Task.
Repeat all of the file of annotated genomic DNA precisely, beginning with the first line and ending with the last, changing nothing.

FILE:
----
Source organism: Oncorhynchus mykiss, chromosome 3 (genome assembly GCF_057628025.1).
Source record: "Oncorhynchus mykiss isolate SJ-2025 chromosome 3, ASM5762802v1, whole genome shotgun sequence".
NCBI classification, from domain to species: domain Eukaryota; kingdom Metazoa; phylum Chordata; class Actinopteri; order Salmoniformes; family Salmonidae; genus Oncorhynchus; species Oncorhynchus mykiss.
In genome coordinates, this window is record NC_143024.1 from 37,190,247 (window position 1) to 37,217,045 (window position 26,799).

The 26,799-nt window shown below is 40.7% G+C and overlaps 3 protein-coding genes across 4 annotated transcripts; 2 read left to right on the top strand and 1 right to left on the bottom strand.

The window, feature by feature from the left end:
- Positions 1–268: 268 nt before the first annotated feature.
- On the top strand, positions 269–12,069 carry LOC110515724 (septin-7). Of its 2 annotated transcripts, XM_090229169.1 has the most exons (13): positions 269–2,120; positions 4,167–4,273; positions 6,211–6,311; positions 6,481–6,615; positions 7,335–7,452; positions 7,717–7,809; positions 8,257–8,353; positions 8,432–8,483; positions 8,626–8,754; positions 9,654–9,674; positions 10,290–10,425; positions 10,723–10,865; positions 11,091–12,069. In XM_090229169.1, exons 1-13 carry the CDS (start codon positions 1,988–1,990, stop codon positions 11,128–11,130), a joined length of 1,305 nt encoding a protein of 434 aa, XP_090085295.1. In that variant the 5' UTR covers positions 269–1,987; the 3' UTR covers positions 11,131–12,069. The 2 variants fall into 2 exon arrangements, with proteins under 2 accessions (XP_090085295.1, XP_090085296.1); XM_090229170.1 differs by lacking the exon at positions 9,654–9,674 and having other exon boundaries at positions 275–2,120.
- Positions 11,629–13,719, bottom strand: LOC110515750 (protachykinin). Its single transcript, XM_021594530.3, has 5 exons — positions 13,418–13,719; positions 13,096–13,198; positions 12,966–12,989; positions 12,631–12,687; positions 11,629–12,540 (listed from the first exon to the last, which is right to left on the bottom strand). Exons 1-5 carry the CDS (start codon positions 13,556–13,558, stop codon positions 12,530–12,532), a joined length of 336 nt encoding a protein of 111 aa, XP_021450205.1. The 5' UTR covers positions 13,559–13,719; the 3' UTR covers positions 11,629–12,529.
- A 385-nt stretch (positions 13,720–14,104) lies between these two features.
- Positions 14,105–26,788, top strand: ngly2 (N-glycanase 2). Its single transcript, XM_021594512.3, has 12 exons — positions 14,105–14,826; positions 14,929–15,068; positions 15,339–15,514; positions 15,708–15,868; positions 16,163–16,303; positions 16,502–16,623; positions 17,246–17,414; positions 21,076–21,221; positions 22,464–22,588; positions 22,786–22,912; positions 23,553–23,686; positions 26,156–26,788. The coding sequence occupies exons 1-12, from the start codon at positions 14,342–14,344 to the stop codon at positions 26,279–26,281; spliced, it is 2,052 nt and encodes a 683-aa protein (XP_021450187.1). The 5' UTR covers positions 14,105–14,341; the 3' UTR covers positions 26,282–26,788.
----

Source organism: Oncorhynchus mykiss, chromosome 3 (genome assembly GCF_057628025.1).
Source record: "Oncorhynchus mykiss isolate SJ-2025 chromosome 3, ASM5762802v1, whole genome shotgun sequence".
NCBI classification, from domain to species: domain Eukaryota; kingdom Metazoa; phylum Chordata; class Actinopteri; order Salmoniformes; family Salmonidae; genus Oncorhynchus; species Oncorhynchus mykiss.
In genome coordinates, this window is record NC_143024.1 from 37,190,247 (window position 1) to 37,217,045 (window position 26,799).

The 26,799-nt window shown below is 40.7% G+C and overlaps 3 protein-coding genes across 4 annotated transcripts; 2 read left to right on the top strand and 1 right to left on the bottom strand.

The window, feature by feature from the left end:
- Positions 1–268: 268 nt before the first annotated feature.
- On the top strand, positions 269–12,069 carry LOC110515724 (septin-7). Of its 2 annotated transcripts, XM_090229169.1 has the most exons (13): positions 269–2,120; positions 4,167–4,273; positions 6,211–6,311; positions 6,481–6,615; positions 7,335–7,452; positions 7,717–7,809; positions 8,257–8,353; positions 8,432–8,483; positions 8,626–8,754; positions 9,654–9,674; positions 10,290–10,425; positions 10,723–10,865; positions 11,091–12,069. In XM_090229169.1, exons 1-13 carry the CDS (start codon positions 1,988–1,990, stop codon positions 11,128–11,130), a joined length of 1,305 nt encoding a protein of 434 aa, XP_090085295.1. In that variant the 5' UTR covers positions 269–1,987; the 3' UTR covers positions 11,131–12,069. The 2 variants fall into 2 exon arrangements, with proteins under 2 accessions (XP_090085295.1, XP_090085296.1); XM_090229170.1 differs by lacking the exon at positions 9,654–9,674 and having other exon boundaries at positions 275–2,120.
- Positions 11,629–13,719, bottom strand: LOC110515750 (protachykinin). Its single transcript, XM_021594530.3, has 5 exons — positions 13,418–13,719; positions 13,096–13,198; positions 12,966–12,989; positions 12,631–12,687; positions 11,629–12,540 (listed from the first exon to the last, which is right to left on the bottom strand). Exons 1-5 carry the CDS (start codon positions 13,556–13,558, stop codon positions 12,530–12,532), a joined length of 336 nt encoding a protein of 111 aa, XP_021450205.1. The 5' UTR covers positions 13,559–13,719; the 3' UTR covers positions 11,629–12,529.
- A 385-nt stretch (positions 13,720–14,104) lies between these two features.
- Positions 14,105–26,788, top strand: ngly2 (N-glycanase 2). Its single transcript, XM_021594512.3, has 12 exons — positions 14,105–14,826; positions 14,929–15,068; positions 15,339–15,514; positions 15,708–15,868; positions 16,163–16,303; positions 16,502–16,623; positions 17,246–17,414; positions 21,076–21,221; positions 22,464–22,588; positions 22,786–22,912; positions 23,553–23,686; positions 26,156–26,788. The coding sequence occupies exons 1-12, from the start codon at positions 14,342–14,344 to the stop codon at positions 26,279–26,281; spliced, it is 2,052 nt and encodes a 683-aa protein (XP_021450187.1). The 5' UTR covers positions 14,105–14,341; the 3' UTR covers positions 26,282–26,788.